Presents a model of family assessment as a shared process which takes place between adoptive applicants and adoption workers, including a description of assessment tools that translate the ecological perspective into practice.
Recent research by Bristol University revealed that over one quarter of 3-11 year olds for whom adoption was in principle agreed were never placed with an adoptive family. Author Jennifer Cousins explores the important issue of recruiting new carers and welcoming a wide range of permanent families in order to help children who wait. Each of this guide's 10 chapters explores a key theme in an accessible, straightforward and highly readable style, such as recruiting widely, preparing and assessing applicants thoroughly and producing high quality material about children.
Finding Families, Finding Ourselves traces the history of adoption in English Canada from the nineteenth century to the 1990s. Each chapter directs readers to a particular set of individual stories - childrearing, legislation, class relations, gender, religion, ethnicity and race, Aboriginal-settler contact, international exchanges, and (re)connection - that shaped and informed the thinking and practices of adoption as they emerged over the years. Relying on public records rather than interviews, author Veronica Strong-Boag examines a number of diverse sources including legislation, the popular media, royal commissions reports, biographies and autobiographies, and fiction and poetry to provide an unexplored vantage point from which to assess the overall development of adoption as a central and all too often under-appreciated institution in English Canada.
Her family drove her nuts. As the only sane one in a group of crazy relatives and friends, Rachel Madison was calm, comforting…and desperatley needed someone to care for her. Her interior-design work was her refuge, and her latest client, Dr. Mark Thomas, a sexy solitary man, tempted her to go beyond a purely business relationship. Then a knock on Mark's door introduced him to a brother—and a family—he'd known nothing about. Suddenly his predictable world was askew—and only Rachel could ease his confusion. But dare she risk involvement with a man who didn't know his past…and who wondered about his future?
Sheena Sullivan Morelli and her sisters, Darcy and Regan, work to complete their Uncle Gavin’s challenge of turning his rundown hotel into a profitable operation within one year. Winning means earning a share in their uncle’s sizable estate. More than that, it determines how they’ll spend the rest of their lives. Sheena wants to stay on at the hotel, overseeing the hotel operation. But Darcy and Regan want to move on with their lives—Darcy writing a novel and Regan going into the interior decorating business with Mo. But life has other plans for them. And in the end, all three realize that the only thing that really matters is finding—and keeping—family.
Delana has never known her parents. Raised by her Aunt Tilley and a reclusive grandfather, Delana has led a sheltered existence, nurtured on her aunt's wild family histories. But when Aunt Tilley dies, Delana confronts her pent-up curiosities and embarks on a quest to unravel her aunt's fictions and draw out her mysterious grandfather. In searching for her true history, Delana finds herself, and a home in the one place she never thought to look. This moving fictional story is imagined from real antique photographs that author Tonya Bolden has collected. Bolden's well-researched historical details about 1905 Charleston, West Virginia lend authenticity, while spare, lyrical writing make this young girl's coming-of-age resonate.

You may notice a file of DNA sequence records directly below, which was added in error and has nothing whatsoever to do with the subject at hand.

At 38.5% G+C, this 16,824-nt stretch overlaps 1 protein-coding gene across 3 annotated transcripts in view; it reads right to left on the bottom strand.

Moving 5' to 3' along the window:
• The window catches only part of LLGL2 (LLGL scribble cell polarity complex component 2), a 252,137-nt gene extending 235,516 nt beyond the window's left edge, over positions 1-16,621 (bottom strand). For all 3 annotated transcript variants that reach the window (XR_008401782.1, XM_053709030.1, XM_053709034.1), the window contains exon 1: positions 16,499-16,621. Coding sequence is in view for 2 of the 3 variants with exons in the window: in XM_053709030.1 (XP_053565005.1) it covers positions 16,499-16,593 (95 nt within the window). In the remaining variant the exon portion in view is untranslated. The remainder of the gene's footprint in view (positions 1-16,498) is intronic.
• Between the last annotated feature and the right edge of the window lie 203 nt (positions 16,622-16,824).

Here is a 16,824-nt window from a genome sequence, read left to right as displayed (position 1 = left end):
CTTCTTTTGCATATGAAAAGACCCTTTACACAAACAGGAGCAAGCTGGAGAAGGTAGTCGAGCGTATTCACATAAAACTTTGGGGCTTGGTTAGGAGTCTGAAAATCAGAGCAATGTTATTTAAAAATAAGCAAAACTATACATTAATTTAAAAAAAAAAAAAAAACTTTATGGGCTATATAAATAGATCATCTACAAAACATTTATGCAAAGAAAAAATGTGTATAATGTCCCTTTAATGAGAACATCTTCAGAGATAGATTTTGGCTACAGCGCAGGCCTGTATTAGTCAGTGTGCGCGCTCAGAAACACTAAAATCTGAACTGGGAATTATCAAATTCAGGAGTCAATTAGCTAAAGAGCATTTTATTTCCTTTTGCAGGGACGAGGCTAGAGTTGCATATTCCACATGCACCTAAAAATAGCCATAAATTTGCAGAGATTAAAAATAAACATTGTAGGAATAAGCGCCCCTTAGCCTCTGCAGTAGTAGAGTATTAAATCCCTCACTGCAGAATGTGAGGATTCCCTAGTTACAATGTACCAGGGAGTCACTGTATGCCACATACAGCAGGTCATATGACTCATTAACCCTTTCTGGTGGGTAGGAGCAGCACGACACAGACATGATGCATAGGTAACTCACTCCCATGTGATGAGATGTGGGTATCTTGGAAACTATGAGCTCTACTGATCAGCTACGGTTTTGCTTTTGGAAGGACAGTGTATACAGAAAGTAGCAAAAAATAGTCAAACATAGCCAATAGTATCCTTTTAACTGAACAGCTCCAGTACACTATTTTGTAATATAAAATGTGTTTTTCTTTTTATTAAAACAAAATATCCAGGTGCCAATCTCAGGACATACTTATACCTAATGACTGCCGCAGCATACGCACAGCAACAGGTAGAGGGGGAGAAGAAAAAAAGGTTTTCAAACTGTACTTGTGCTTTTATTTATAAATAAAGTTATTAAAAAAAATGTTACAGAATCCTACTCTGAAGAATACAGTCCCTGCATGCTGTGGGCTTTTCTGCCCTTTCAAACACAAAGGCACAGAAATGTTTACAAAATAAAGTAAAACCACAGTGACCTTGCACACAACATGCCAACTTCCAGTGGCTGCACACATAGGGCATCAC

What happens to a widow whose quiet life is interrupted when her estranged niece, Annie, arrives on her doorstep with three children and a dog of questionable breeding in tow? From the moment they blow into her life on a windy fall night and Krank the dog pees on her carpet, Lilly Irish begins a life-changing journey. Always one to do the right thing for the right reasons, Lilly takes the family in knowing her resources are limited. Between the dog tearing up one thing after another, and the older boy tangling with schoolyard toughs, Lilly is put to the test. Annie and her children are looking for a home. Will they find it with Lilly?
Dominic Mangini wanted what all 8-year-old boys want—time to laugh and play, loving parents, and enough food on the table. But in war-ravaged Sicily, food was scarce, and his parents were as scarred as the land. His father said they must move to America so they could start over and be a family once again. Dominic got a new start, and he got a new family—but not the kind of family he expected.
The first comprehensive book that offers invaluable step-by-step advice for families with donor-conceived children. Wendy Kramer, founder and director of the Donor Sibling Registry, and Naomi Cahn, family and reproductive law professor, have compiled a comprehensive and thorough guide for the growing community of families with donor-conceived children. Kramer and Cahn believe that all donor-conceived children’s desire to know their genetic family must be honored, and in Finding Our Families, they offer advice on how to foster healthy relationships within immediate families and their larger donor family networks based on openness and acceptance. With honesty and compassion, the authors offer thoughtful strategies and inspirational stories to help parents answer their own, and their children’s, questions and concerns that will surely arise, including: How to support your children’s curiosity and desire to know about their ancestry and genetic and medical background. How to help children integrate their birth story into a healthy self-image. How to help your children search for their donor or half siblings if and when they express interest in doing so. Finding Our Families opens up the lives of donor-conceived people who may be coping with uncertainty, thriving despite it, and finding novel ways to connect in this uncharted territory as they navigate the challenges and rewards of the world of donor conception.